There is primary education that R.S needs to take for the sake of his health. First and foremost, he needs education on how to take care his drugs consistently. This is essential in the management of hypertension. Inconsistent drug intake has been known to lead to resistance. Moreover, he needs to be taught on how to use the test kit to assess his blood pressure. The test is necessary for monitoring his progress. Secondly; the patient needs to be aware of how to develop therapeutic lifestyle changes. For instance he needs to reconsider, the form of exercises that he needs, the right dietary intake, and the social behaviors such as drinking that he needs to stop. His diet should be well balanced with lots of vegetable and fruits. He ought to avoid food rich in fat content. Junk foods are no go zone for him.
The goals of the pharmacotherapy are as follows: First and foremost, the aim of the drug is to prevent blood pressure elevations. Secondly, the medications administered for atherosclerosis aims at increasing the HDL while at the same time reducing LDL to the desirable levels. It is important to state that high levels of HDL-C are required for this patient. Thirdly, his blood needs to carry low risk of thrombosis to prevent a heart attack more effectively.
The effectiveness of this therapy can be evaluated by monitoring the wellbeing of the patient. For instance, the patient can have routine checkups to assess his BMI. It is expected that with therapeutic life changes, his BMI is likely to fall below 35, and consistently get to the required level of 25. A decline in weight is a sure sign for effectiveness of non-pharmacological therapy. Secondly, while he may be performing the self-monitoring blood glucose, it is appropriate to monitor the blood glucose level. If it is <110mg/dl, then the therapy is effective. Routine blood tests can be done to determine the LDL-C, HDL-C. Thirdly, arterial blood pressure diary might be recommended to state his pressure control progress.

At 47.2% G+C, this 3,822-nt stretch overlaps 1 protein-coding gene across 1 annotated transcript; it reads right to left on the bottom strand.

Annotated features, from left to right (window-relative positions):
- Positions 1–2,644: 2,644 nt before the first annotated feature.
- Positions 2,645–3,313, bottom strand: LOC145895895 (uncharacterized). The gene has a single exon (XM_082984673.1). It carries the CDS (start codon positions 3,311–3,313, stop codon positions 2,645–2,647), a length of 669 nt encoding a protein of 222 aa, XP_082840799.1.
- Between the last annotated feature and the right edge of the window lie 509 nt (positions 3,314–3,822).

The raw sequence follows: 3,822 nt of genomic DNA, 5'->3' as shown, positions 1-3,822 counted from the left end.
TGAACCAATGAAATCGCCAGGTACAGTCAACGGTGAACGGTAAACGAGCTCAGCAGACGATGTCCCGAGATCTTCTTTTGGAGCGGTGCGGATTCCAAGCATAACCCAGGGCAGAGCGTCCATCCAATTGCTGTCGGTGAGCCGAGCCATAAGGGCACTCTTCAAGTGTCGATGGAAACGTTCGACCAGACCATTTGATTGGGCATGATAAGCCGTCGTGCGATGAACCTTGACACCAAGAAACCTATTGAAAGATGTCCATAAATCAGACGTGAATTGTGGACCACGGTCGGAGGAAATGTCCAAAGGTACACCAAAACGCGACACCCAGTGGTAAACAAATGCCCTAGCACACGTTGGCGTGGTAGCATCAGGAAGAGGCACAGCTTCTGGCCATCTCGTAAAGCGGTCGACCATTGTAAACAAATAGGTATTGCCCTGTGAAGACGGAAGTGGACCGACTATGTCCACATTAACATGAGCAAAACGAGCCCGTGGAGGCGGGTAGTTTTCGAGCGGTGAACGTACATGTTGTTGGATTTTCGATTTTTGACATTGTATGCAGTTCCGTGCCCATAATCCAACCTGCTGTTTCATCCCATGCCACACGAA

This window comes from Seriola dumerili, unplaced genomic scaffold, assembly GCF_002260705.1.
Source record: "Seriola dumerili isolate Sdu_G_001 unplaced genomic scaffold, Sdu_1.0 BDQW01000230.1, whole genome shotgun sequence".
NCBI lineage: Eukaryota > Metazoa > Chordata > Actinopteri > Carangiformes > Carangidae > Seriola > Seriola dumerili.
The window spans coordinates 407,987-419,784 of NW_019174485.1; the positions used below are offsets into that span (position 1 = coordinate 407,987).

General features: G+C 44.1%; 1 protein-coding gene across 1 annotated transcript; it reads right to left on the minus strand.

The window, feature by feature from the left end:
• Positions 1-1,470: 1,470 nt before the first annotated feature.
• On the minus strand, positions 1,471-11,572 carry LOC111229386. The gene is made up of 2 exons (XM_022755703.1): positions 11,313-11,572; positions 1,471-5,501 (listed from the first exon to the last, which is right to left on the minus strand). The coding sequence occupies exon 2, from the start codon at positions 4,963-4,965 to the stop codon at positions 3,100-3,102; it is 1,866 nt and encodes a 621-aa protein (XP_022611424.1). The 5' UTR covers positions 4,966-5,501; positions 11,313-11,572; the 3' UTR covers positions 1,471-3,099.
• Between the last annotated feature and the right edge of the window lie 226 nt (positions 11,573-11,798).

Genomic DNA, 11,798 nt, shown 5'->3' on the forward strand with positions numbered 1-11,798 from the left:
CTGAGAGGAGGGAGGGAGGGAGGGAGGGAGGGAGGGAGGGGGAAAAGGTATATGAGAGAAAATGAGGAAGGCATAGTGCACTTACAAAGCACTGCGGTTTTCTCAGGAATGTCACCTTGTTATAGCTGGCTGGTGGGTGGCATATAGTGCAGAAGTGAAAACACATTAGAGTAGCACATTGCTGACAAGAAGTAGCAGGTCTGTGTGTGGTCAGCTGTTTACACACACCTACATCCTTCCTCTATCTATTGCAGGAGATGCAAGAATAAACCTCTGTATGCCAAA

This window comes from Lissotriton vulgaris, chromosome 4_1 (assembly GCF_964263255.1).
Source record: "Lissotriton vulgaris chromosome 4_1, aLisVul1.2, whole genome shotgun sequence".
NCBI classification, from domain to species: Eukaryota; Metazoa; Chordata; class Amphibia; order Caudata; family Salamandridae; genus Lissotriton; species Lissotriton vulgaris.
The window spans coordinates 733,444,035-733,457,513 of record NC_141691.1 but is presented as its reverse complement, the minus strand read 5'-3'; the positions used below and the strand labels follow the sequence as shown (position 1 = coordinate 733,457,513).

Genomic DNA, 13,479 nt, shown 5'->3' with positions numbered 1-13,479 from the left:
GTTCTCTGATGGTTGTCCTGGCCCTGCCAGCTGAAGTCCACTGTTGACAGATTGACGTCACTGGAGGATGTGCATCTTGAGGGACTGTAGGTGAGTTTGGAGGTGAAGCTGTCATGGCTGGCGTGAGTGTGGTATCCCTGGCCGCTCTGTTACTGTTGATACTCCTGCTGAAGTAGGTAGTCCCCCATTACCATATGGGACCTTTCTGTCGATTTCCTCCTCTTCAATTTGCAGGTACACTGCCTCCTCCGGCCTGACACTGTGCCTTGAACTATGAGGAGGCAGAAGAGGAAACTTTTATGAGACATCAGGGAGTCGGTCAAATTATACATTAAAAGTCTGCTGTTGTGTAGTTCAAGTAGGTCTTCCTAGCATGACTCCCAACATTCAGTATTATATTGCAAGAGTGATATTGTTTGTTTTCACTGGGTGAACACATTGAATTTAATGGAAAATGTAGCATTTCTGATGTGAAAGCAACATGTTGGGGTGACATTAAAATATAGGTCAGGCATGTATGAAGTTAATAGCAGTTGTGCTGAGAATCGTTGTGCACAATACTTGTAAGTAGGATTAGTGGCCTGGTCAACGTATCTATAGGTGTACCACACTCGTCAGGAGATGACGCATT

Rosuvastatin can be an alternative to Atorvastatin (Stone et al., 2013). Rosuvastatin is administrated 20 mg once a day in the intense-regimen with the same rules as for Atorvastatin. Should aspirin provoke allergy or fail to suit the patient, Clopidogrel can be administrated. Clopidogrel also blocks thrombocyte aggregation into a clot. Clopidogrel is taken once a day 75 mg regardless of meal time because it does not irritate the stomach mucus so badly as aspirin. Captopril is a short-acting agent. A long-acting agent can be prescribed. Losartan is an angiotensin receptor blocker. Captopril blocks synthesis of angiotensin, while Losartan blocks its action in the tissues. Losartan is prescribed once a day, 50 mg (JNC 8, 2014).
The medication than can be prescribed is Atorvastatin (Lipitor) 80 mg once daily in the evening. Aspirin (Bayer Aspirin, Acetyl Salicylic Acid) 81 mg once daily during meals. Caprtopril (Capoten, 25 mg three times a day or as required.